The Turkish original of this article was published as Yeniden 'sıfır' noktasında on 4th October 2015.
My election forecast turned out to be wrong. I had expected 44 percent for the AKP, which turned out to be far too modest as the party repeated its 2011 success by attaining 49.4 percent. Still, compared with all those public survey companies who sink so much work and money into their research, it may perhaps be allowed that I have not done too badly! Among them, even the one that did best by the AKP predicted 47 percent, while the majority were held up at 41-43 percent. This is basically because the outcome of Turkish elections is determined by a swing vote that comprises only 30 percent of the electorate. The rest keep voting for the same party from one election to the next. Meanwhile the critical 30 percent are not evenly distributed across the whole spectrum. Instead, they are to be found mostly within the conservative masses. Hence accurate forecasts depend on being able to capture this segment through a good sampling. If the vote distribution for this group resembles the overall distribution, survey companies achieve success. But if the 30 percent’s vote distribution differs from the overall distribution, it is possible to encounter total failure, as has now happened.
On the other hand, going over the psychological outlook of the last five months, we should also note the existence of an environment conducive to prudence in making predictions about the AKP. For as part of a discourse also supported by the Western media, it become highly popular to assert that the AKP was finally going downhill, that never again would it be able to attain an absolute majority, and that all this amounted to a process of dissolution. This whole idea might have served to narrow survey establishments’ horizons. There was a strong conviction that the June elections represented a “new reality.” But meanwhile, for those who relied on more objective criteria to keep monitoring Turkey, the situation was rather different: the June elections represented not a new “normality” but a possibly temporary deviation from normality. All the basic equations of the country were and are still in place. If you want a quasi-military regency to be completely liquidated, a new constitution based on democratic values to be adopted, the Kurdish question to be solved, and deeper and more comprehensive integration with the global system, then the AKP is still your one and only capable candidate. So when the AKP began to show increasing signs of not heading in that direction, it was penalized by voters in the June election. This, however, was not in the nature of a categorical rejection, for the AKP had no real alternative, and the electorate was realistic enough to understand that. Then over the five months from June to the present, the AKP performed well enough to regain its voters’ support. A Syria-related prospect of destabilization also played its part. For while the other parties sought to benefit from such instability, it was the AKP that demonstrated responsible behavior.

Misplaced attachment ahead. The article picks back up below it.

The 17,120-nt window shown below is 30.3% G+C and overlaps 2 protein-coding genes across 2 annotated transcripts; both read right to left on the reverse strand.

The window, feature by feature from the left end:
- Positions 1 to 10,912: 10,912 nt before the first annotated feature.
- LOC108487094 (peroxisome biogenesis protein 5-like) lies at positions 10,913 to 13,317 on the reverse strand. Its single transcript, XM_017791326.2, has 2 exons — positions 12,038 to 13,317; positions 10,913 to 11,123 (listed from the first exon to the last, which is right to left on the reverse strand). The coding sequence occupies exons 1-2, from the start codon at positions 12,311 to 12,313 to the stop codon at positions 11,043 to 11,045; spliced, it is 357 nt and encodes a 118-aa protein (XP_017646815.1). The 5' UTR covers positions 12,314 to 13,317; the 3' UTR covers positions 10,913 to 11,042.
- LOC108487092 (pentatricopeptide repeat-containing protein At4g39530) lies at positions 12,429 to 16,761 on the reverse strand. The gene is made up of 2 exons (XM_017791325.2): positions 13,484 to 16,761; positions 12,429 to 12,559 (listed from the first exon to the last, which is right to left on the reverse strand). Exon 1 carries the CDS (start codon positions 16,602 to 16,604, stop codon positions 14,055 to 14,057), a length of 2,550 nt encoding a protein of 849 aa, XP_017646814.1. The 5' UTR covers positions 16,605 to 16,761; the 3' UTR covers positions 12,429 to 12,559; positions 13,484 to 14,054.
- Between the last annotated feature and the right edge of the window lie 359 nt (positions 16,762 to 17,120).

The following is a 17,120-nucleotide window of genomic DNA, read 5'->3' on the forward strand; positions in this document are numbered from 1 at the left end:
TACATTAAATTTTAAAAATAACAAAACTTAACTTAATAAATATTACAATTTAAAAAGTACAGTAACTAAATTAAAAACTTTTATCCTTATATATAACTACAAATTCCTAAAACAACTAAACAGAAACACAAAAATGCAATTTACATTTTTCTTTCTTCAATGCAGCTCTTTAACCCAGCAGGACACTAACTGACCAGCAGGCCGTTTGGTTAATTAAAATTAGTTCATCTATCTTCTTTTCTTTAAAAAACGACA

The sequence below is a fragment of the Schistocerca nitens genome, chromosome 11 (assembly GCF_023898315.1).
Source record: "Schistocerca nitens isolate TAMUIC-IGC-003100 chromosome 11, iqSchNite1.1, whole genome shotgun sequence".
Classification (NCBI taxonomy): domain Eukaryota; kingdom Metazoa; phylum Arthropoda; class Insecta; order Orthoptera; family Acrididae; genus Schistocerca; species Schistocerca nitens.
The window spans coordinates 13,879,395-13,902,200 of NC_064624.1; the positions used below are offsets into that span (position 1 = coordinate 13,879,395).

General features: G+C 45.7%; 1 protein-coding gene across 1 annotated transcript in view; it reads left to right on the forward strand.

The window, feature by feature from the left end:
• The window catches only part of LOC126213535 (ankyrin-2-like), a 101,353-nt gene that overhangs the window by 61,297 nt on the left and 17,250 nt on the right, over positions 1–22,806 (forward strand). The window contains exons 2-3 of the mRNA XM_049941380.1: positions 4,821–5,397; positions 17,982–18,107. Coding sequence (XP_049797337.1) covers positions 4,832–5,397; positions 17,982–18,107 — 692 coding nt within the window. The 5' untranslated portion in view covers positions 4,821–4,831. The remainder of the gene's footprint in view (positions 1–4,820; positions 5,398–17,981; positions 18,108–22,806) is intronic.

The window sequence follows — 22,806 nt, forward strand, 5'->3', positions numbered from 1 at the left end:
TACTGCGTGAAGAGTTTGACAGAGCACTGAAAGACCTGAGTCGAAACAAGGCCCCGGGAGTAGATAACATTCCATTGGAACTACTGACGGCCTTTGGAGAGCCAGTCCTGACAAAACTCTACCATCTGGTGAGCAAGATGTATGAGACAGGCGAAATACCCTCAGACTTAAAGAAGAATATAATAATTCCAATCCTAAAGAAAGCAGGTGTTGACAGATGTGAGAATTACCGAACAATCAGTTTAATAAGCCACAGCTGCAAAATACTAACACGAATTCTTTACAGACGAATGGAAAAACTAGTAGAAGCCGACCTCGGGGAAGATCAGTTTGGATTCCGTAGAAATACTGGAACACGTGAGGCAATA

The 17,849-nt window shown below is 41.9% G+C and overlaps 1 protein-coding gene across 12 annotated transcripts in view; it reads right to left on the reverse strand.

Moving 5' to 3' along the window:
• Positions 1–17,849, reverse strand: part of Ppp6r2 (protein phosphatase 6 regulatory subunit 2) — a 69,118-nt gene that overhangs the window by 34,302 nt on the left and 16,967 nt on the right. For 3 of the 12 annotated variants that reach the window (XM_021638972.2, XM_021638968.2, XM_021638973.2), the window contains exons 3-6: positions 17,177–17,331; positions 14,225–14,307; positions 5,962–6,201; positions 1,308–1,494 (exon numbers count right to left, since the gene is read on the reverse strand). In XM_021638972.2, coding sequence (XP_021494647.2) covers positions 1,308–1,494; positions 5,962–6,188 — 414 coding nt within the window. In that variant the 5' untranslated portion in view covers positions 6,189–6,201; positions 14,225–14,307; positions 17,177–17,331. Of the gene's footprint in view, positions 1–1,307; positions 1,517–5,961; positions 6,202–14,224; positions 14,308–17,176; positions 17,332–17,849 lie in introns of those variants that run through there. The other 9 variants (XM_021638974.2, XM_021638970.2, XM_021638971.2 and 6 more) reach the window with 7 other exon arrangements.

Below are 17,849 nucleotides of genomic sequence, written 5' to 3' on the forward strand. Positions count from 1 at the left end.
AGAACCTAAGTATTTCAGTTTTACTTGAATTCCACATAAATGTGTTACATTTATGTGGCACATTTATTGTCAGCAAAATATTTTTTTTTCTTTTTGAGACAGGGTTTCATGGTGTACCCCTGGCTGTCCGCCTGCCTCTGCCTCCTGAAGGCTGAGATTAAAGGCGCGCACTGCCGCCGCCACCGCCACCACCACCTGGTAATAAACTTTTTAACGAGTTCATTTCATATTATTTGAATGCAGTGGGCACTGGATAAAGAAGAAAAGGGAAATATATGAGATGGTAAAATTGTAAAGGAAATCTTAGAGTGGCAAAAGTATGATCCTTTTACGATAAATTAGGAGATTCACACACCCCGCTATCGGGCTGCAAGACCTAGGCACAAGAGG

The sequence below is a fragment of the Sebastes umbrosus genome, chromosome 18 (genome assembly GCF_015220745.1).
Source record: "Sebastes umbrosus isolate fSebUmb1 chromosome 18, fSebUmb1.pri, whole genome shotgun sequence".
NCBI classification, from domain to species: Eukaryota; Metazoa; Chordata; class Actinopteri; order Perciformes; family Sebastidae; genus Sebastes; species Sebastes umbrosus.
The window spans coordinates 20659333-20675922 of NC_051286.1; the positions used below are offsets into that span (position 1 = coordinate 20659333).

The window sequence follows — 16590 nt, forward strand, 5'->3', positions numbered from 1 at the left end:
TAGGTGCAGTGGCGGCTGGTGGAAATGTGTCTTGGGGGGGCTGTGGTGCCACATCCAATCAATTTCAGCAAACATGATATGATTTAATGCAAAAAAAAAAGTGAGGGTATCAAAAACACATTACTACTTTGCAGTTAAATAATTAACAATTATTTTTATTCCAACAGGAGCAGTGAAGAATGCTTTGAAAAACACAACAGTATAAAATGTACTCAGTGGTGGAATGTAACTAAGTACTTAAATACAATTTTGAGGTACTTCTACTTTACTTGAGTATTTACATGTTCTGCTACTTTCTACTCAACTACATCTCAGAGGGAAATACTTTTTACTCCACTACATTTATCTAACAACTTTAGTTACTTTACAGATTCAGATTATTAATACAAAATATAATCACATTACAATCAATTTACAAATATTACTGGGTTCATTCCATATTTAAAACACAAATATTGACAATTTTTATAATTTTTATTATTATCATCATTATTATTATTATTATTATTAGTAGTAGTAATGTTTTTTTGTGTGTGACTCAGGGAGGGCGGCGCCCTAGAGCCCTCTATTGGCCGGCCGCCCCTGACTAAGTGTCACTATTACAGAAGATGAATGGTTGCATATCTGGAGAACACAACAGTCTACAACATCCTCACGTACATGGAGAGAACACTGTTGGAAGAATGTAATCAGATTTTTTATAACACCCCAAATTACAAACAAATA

So after a veritable marathon of two years and four elections, the AKP has once more been able to arrive at a new beginning, a “zero point.” If it makes good use of this opportunity, it is in all probability this party that will continue to govern Turkey for at least the next ten years. If you want to understand Turkey, you should dump absurdities like Erdoğan’s “sultanate” or “dictatorship” to look at society itself. At least a third of Turkish society, without being bound by this or that identity, is looking for its demands and preferences to be heard and reflected in politics, and the AKP is the only party capable of responding to this. Those who think that Erdoğan has had his way are wholly mistaken. What has really happened is that this third of society has had its way. They are aware that Turkey’s democratization, peace and affluence are contingent on an AKP that behaves “properly.” When the AKP departs from this path, a lot of them also part company with the AKP. That is what happened in June. Now, when the AKP has once more returned to the “right” path, a significant portion of this voter group has also returned to lend its support to this party.
So in the end, the big picture has not changed. The AKP is still this society’s only meaningful political interlocutor, and with the new credit it has now obtained, an actor without any real rivals on the stage of a new era.